Abstract 117: Presence of Mental Health Disorders, Low Socioeconomic Status, More Closely Associated With Adverse Cardiovascular Outcomes After a Recent Hospitalization

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Abstract

Background: BRIDGE is a cardiac transitional care program. In previous studies, lower socioeconomic status (SES) and mental health disorders (MHD) have been associated with higher readmission rates. No research has been done on the combined effects of low SES and MHD on outcomes. This study sought to describe outcomes (ED Visits, readmission, and death) of patients by SES and MHD.

Methods: All patients referred to BRIDGE between 2008-2015 were included in this study. Data were analyzed in three ways: 1) by SES and then by presence (or absence) of MHD (depression, anxiety, substance abuse), 2) by MHD and then by SES, and 3) patients of low SES without MHD compared to patients of high SES with a MHD (data not shown in Table 1). High and low SES were defined as above or below the state of Michigan median household income ($46,859), estimated by patients’ home zip code. Demographics and outcomes were compared within and between groups.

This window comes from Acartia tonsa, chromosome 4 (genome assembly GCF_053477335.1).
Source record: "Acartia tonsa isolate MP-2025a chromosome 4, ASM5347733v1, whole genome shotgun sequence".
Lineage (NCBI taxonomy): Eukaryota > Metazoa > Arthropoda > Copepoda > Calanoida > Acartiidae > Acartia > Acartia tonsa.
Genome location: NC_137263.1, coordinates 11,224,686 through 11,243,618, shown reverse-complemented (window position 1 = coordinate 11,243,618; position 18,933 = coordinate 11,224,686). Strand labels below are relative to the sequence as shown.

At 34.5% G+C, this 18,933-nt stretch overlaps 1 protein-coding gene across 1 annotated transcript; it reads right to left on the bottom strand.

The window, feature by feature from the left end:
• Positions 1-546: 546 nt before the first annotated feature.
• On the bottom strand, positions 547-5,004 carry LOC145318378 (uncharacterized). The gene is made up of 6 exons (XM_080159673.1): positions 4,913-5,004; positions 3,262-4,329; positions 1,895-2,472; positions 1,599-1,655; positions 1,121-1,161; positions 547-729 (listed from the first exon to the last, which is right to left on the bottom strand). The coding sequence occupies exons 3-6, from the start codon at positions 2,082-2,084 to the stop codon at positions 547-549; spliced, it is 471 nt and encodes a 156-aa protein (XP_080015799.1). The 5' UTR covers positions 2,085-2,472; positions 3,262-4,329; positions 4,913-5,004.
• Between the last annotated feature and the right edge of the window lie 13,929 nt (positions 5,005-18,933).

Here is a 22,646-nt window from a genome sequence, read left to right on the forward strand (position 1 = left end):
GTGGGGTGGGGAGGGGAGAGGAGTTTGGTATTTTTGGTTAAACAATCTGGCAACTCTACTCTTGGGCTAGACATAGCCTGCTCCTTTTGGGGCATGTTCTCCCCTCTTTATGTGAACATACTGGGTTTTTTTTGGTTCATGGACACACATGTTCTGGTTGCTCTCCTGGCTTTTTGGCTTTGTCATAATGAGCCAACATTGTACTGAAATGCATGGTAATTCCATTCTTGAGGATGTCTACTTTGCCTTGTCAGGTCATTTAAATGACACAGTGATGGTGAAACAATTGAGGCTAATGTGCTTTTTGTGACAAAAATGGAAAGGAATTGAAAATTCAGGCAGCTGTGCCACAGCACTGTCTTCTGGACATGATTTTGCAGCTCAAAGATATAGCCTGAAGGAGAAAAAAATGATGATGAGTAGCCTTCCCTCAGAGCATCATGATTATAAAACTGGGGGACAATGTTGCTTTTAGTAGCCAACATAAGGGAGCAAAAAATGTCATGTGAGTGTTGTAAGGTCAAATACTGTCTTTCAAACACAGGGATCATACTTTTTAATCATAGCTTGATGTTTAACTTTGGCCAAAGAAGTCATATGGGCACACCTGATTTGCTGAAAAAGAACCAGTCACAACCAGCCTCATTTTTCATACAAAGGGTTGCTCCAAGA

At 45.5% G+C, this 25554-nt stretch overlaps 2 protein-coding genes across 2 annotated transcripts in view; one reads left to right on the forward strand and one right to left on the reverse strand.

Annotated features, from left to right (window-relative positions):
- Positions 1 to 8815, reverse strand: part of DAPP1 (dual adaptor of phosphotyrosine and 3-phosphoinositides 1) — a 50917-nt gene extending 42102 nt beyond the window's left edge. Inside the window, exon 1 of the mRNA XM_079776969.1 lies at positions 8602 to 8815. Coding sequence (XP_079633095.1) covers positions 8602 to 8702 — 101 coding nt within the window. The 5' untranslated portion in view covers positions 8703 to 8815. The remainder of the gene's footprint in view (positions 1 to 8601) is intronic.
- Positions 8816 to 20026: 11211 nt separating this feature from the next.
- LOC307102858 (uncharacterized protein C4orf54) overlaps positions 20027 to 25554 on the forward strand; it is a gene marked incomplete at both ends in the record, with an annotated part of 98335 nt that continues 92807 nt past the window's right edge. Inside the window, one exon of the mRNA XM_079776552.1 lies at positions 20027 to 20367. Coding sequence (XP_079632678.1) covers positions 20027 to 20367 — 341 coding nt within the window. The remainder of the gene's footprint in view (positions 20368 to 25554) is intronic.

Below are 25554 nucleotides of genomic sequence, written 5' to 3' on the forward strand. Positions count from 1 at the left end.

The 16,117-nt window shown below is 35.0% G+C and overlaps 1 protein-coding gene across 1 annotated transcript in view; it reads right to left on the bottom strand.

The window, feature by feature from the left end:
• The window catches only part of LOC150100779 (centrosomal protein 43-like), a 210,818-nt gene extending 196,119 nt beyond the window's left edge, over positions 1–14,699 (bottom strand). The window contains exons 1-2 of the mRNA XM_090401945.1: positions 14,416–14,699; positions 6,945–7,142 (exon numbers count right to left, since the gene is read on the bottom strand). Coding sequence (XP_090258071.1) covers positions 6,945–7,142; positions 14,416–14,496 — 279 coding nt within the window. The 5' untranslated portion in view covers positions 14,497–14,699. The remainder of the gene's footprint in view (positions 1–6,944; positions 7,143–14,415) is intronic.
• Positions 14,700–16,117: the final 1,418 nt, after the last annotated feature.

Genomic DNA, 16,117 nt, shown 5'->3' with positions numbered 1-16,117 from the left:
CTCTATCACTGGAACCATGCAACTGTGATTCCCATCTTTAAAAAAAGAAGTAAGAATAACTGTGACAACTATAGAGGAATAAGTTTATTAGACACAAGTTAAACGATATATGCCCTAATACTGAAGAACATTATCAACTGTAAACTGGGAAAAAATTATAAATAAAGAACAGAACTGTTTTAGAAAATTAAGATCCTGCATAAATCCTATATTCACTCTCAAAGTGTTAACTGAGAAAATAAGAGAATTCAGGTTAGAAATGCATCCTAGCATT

Results: Among 3051 patients divided first by SES, there were a number of significant differences in demographics and outcomes between patients with and without MHD. Regardless of SES, patients with MHD were more often younger, female, single, and had higher rates of ED visits and readmissions at 180 days post-discharge than patients without MHD. Among high SES patients, patients with MHD had higher rates of ED visits within 30 days despite lower Charlson Comorbidity scores. In contrast, when divided by presence or absence of MHD first, fewer differences existed between SES groups. Regardless of presence or absence of MHDs, patients of low SES were younger and more racially diverse than patients of high SES; however, there were no differences in outcomes between these SES groups. Among patients without a MHD, low SES patients were less likely to attend BRIDGE. Patients of low SES without MHD were more likely than patients of high SES with MHD to be male (61.4% v. 51.2%, p<0.001), married (60.8% v. 52.2%, p=0.013), and non-White (75.3% v. 89.5%, p<0.001), and were less likely to have an ED visit within 180 days (31.9% v. 43.9%, p<0.001).

Conclusions: The presence of MHDs appears to be more strongly associated with negative outcomes than low SES. Efforts to develop and improve interventional care strategies that target patients with MHDs should be made to reduce these health disparities.

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